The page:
There are many misconceptions about tahara in the Jewish community. Berman has conducted informal surveys and asserts that even in traditional homes, the subject is not discussed. Some customs – Brit Milah (ritual circumcision), bar/bat mitzvah (coming of age rituals), chuppah (the canopy at a wedding), and sitting shiva (mourning ritual) after a funeral – are commonly understood. Publically conducted rituals such as fasting on Yom Kippur:
are maintained even when they are not accompanied by much knowledge or understanding. People are less aware of those mitzvot [commandments] performed privately and intimately. This is certainly true in the area of death and tahara – the most intimate aspect of death. (p. 171)
Berman’s book gives a clear, educational guide that is of use and interest to Jewish and non-Jewish people. At its heart is her story of discovering the processes of tahara on the death of her father and her determination to then perform it and demystify it for the benefit of the community. She illuminates the dark, taboo recesses of death-talking with clear, no-nonsense prose. Her tales will be of interest to academics studying death and related rituals. The impact of dealing with death on those who perform the rituals is of particular interest to the medical humanities – the degrees of bearing witness to such experience is a measure of the emotional health of a community.
This book caught my attention for personal reasons. I am not religious and have long been interested in the practices around death. My Catholic great-grandmother lived in a small mining town in the north-east of England. When she died, my mother, still a child, found some long, narrow sheets amongst her belongings. She was puzzled by them and asked her mother what they were.
“They are the laying-out sheets” came the reply. “Your grandma was the woman in the street people came to when someone had died.”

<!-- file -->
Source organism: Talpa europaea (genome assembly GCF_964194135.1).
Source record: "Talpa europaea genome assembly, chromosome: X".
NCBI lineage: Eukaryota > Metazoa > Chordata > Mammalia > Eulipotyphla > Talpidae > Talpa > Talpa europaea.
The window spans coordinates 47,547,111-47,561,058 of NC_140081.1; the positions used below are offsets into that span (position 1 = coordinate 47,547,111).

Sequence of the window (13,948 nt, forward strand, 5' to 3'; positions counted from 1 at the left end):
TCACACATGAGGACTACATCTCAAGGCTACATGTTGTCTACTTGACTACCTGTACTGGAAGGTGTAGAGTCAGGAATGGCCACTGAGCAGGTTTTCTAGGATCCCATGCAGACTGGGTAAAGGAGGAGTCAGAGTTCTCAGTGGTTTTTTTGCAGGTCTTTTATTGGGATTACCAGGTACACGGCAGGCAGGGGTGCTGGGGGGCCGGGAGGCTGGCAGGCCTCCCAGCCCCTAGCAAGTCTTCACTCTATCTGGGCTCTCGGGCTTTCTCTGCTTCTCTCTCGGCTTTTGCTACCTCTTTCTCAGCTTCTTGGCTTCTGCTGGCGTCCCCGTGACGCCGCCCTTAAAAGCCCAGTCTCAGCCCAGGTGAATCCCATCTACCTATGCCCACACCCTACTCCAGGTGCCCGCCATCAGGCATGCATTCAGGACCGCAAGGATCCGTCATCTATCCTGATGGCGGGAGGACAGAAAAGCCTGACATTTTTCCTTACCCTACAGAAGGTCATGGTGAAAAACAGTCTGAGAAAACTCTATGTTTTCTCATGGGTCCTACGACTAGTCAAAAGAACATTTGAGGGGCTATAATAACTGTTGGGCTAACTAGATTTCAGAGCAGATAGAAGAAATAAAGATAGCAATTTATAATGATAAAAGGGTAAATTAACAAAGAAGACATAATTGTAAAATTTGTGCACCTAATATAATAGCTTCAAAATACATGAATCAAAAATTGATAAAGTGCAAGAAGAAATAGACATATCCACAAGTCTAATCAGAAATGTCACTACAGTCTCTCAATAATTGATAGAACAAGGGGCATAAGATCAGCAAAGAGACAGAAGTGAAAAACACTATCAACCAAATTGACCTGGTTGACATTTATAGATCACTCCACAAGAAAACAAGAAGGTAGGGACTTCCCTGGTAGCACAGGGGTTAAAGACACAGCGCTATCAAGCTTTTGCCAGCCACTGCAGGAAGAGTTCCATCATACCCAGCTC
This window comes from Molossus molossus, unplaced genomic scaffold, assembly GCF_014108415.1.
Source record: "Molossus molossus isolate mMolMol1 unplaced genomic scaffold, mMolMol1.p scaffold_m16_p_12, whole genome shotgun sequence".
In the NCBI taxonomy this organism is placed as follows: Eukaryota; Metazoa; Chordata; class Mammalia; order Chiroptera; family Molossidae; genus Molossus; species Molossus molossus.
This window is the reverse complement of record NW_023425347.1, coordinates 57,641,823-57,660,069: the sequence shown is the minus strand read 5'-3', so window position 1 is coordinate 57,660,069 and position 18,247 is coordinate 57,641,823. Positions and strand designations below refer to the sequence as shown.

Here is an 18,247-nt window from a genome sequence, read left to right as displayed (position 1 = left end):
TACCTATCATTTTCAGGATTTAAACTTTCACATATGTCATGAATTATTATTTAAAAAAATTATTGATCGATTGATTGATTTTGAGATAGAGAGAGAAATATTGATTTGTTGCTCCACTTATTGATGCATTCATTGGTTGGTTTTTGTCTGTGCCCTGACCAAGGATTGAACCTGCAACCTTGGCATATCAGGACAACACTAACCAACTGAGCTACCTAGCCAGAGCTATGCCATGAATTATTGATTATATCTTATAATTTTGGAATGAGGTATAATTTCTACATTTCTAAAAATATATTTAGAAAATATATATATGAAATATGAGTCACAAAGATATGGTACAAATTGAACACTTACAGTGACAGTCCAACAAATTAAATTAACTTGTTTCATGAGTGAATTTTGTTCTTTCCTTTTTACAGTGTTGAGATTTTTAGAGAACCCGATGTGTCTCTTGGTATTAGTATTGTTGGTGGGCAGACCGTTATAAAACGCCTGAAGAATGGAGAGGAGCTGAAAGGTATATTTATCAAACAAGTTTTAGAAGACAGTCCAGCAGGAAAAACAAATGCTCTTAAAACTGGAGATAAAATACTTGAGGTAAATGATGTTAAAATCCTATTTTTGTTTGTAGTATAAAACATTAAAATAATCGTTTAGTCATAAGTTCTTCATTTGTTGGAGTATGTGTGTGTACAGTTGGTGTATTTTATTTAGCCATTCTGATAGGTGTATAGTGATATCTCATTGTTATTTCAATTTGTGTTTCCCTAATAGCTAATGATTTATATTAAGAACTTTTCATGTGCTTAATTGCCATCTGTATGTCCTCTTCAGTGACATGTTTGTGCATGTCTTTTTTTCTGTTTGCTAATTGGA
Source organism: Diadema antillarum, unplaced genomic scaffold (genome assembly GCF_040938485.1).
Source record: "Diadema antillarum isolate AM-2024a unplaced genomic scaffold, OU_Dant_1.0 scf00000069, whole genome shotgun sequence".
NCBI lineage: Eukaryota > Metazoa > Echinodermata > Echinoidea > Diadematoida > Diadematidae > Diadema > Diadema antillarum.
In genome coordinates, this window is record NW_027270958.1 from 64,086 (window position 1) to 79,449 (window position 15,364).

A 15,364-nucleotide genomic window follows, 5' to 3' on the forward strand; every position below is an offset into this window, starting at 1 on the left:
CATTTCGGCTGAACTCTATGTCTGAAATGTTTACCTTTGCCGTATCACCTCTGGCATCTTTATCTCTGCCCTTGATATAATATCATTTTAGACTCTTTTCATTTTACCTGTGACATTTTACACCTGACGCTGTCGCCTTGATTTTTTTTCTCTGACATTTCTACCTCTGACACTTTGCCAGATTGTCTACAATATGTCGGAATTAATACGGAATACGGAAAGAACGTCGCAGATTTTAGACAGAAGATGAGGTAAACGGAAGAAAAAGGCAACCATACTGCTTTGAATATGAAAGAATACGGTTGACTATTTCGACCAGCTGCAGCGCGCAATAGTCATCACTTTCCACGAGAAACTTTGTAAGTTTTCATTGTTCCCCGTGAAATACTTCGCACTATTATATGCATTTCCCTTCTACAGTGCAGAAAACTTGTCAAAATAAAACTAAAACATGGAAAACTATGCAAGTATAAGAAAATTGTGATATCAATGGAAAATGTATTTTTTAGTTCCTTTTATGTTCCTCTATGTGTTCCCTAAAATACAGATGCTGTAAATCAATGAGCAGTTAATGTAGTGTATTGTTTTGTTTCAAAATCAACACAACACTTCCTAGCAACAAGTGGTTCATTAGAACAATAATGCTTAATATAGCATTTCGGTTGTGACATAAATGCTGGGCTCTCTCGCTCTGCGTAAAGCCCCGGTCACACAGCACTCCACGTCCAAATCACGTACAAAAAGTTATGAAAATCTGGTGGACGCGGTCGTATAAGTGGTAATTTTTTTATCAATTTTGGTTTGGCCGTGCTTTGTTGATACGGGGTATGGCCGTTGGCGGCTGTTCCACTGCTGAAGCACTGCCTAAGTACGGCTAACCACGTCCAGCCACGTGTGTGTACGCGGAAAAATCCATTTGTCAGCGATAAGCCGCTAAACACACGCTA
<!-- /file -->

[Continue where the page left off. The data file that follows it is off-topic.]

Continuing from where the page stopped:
She would lay the dead on those sheets, wash them and take care of them whilst those who were left were mourning. The dead stayed at home, in the front room of the house, for at least the night before burial.
In this more secular age, the care of the dead is given to funeral directors. We pay them for the service. As Berman notes, this is an honour we lose and an honour we take away from the deceased.
The dead are distanced sooner. This book prompted me to think of what we have lost.
Reviewed by Mary Robson, who trained as a theatre designer and now works as a creative facilitator and social pedagogue – she works with people to make things. Mary is Associate for Arts in Health and Education at the Centre for Medical Humanities at Durham University and is currently creative facilitator on two Wellcome Trust–funded research projects at Durham University – Hearing the Voice and The Life of Breath. Her role there is to build the community of the researchers, with a particular emphasis on interdisciplinarity and transferable methodology.
Mary’s influential work in schools focuses on the social and emotional development of children through longitudinal arts-based projects that put children in the driving seat of cultural change. Mary was awarded a NESTA Fellowship to explore the concept of the artist as social pedagogue in schools and communities, and has received a Royal Society of Public Health award for ‘innovative and outstanding contributions to arts and health’.
Correspondence to Mary Robson
You can follow Mary on Twitter via @mary_robson